Is it time to resurrect the dying art of the “thank you card?”

Yesterday, as we were in the back packing up for home, I noticed one of our students handing out cards to some of the children in the class. I didn’t remember seeing him make any at school, so I was curious what he was doing. I asked. “I’m giving out my thank you cards. I forgot them yesterday.” Wow! In 18 years of teaching — teaching all grades from kindergarten to Grade 6 — I’m not sure that I’ve ever seen anybody make and hand out “thank you cards” after a birthday party before.

I had to take a closer look. He had printed all of the names on the envelopes, and read each one as he handed them out to his friends. One child opened the card. Inside, it looks like he worked with his parents to write a special message to each child: thanking him/her for coming to the party and bringing a gift. Then he signed the card before putting it in the envelope. For one of the youngest students in our class, I have no doubt that this was a challenging task that took a lot of time, effort, and focus. What wonderful lessons he learned here though …

  • about the value in saying “thank you,”
  • about the value in acknowledging others,
  • and about taking the time to do something for someone else.

I happened to be in the classroom yesterday evening when this little boy’s mother picked him up from the After Care Program. I mentioned how much I loved the thank you cards. She said, “I know they’re very old-fashioned…” I hadn’t really considered this. My parents always raised us to thank others for presents. I remember calling my grandparents to thank them for holiday gifts, writing a note of thanks to others, and even now, sending an email to thank people. It was how I was raised, and these “thank you’s” mean a lot to me. In fact, I often struggle when people do not say thanks. A thank you seems to be a dying art.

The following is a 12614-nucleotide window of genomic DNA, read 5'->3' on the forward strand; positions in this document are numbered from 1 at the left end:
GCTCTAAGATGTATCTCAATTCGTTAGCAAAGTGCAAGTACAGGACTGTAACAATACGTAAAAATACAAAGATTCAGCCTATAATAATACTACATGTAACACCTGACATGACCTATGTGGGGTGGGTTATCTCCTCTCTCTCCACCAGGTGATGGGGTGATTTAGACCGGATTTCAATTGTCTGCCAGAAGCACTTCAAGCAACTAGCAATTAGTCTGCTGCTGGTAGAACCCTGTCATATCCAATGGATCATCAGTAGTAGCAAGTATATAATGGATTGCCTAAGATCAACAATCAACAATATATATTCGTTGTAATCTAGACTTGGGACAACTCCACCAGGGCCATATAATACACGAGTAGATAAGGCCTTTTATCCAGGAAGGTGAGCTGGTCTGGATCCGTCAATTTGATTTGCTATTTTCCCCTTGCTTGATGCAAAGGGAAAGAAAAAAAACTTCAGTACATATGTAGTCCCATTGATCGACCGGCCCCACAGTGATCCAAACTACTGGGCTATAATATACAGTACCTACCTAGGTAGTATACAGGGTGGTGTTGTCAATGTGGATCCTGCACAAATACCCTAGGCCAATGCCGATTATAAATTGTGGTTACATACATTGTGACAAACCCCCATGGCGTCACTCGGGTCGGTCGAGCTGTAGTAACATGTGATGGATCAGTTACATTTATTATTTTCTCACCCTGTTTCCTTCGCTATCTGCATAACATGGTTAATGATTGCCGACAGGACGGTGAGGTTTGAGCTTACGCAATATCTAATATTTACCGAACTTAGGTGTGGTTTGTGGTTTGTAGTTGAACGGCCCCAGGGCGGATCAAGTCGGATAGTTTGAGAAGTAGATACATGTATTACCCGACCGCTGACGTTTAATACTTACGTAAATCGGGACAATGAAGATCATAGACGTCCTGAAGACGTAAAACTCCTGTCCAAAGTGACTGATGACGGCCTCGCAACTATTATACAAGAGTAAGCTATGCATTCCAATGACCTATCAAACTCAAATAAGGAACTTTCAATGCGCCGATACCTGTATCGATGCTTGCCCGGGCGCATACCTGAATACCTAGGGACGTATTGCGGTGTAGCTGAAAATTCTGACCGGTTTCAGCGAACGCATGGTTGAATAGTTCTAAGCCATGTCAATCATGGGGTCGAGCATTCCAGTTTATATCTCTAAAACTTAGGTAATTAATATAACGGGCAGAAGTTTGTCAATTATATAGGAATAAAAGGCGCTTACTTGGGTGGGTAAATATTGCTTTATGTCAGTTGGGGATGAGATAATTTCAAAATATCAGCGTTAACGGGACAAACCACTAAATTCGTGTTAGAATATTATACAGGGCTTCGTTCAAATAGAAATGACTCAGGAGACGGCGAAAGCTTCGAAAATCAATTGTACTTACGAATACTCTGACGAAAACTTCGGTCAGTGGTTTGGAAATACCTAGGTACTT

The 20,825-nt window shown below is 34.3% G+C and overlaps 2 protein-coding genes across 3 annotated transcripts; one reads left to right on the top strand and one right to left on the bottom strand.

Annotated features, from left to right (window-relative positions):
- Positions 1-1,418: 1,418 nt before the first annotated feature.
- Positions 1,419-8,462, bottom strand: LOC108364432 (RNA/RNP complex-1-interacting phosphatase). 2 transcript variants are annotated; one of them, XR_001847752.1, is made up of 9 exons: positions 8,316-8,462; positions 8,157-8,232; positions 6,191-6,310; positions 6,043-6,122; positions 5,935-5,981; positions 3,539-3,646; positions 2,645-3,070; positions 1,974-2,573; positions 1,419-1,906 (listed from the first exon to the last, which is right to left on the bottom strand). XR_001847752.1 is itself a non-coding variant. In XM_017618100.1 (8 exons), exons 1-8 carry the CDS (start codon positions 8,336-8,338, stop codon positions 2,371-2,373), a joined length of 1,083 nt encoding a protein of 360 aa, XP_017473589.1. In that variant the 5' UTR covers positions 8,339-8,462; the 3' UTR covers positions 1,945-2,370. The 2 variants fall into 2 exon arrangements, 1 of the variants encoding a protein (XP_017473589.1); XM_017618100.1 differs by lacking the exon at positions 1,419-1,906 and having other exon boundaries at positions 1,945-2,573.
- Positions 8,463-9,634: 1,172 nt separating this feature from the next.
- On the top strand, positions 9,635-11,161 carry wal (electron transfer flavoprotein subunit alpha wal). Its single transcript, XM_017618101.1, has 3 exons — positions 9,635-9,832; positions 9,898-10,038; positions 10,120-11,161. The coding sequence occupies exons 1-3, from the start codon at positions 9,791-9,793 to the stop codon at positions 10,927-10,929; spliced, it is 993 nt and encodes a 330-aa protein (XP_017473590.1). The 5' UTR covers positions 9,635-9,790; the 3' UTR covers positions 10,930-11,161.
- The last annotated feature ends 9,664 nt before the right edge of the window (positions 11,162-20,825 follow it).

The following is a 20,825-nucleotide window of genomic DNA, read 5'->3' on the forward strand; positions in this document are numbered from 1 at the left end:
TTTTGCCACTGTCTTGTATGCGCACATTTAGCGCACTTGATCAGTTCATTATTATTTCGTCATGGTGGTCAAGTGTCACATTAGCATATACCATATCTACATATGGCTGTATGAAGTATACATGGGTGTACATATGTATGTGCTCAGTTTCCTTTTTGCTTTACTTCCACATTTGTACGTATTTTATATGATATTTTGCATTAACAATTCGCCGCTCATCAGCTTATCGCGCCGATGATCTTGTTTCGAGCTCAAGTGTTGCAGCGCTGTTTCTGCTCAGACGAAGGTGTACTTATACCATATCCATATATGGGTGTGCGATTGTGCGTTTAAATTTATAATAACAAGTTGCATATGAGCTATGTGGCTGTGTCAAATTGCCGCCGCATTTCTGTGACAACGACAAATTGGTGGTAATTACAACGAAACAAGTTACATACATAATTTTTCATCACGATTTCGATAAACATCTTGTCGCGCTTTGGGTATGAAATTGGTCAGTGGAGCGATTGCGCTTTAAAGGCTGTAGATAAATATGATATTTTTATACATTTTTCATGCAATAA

• I think it needs to be genuine.
  • I think it needs to be specific.
  • I think it needs to involve some effort on the sender’s part.

I often hear comment such as, “Kids these days don’t have the same manners as people had in the past. They are so disrespectful.” Does instilling these manners start with us though? Do we need to teach them the importance of saying thank you, and taking the time to acknowledge people who did something for us? I think about this child as he grows up. Will the time that his parents spent writing these first thank you cards with him, transfer to him choosing to do so on his own? Will this be a value that he then instills in his children one day? I’d like to think so. What about you? Even as educators, are we showing kids the value in these kind words? For all the time that we spend on academic areas, I think that we also need to find these meaningful ways to thank those that do something for us. I wonder if something as simple as this might change some impressions of “kids today.”


2 thoughts on “Is it time to resurrect the dying art of the “thank you card?”

    • Thanks Jill! I totally think this is part of the Belonging and Contributing Frame. While I didn’t mention it in the post, this was actually something that Paula and I discussed after seeing this yesterday. A wonderful point and connection to the Kindergarten Document.


Leave a Reply

Your email address will not be published. Required fields are marked *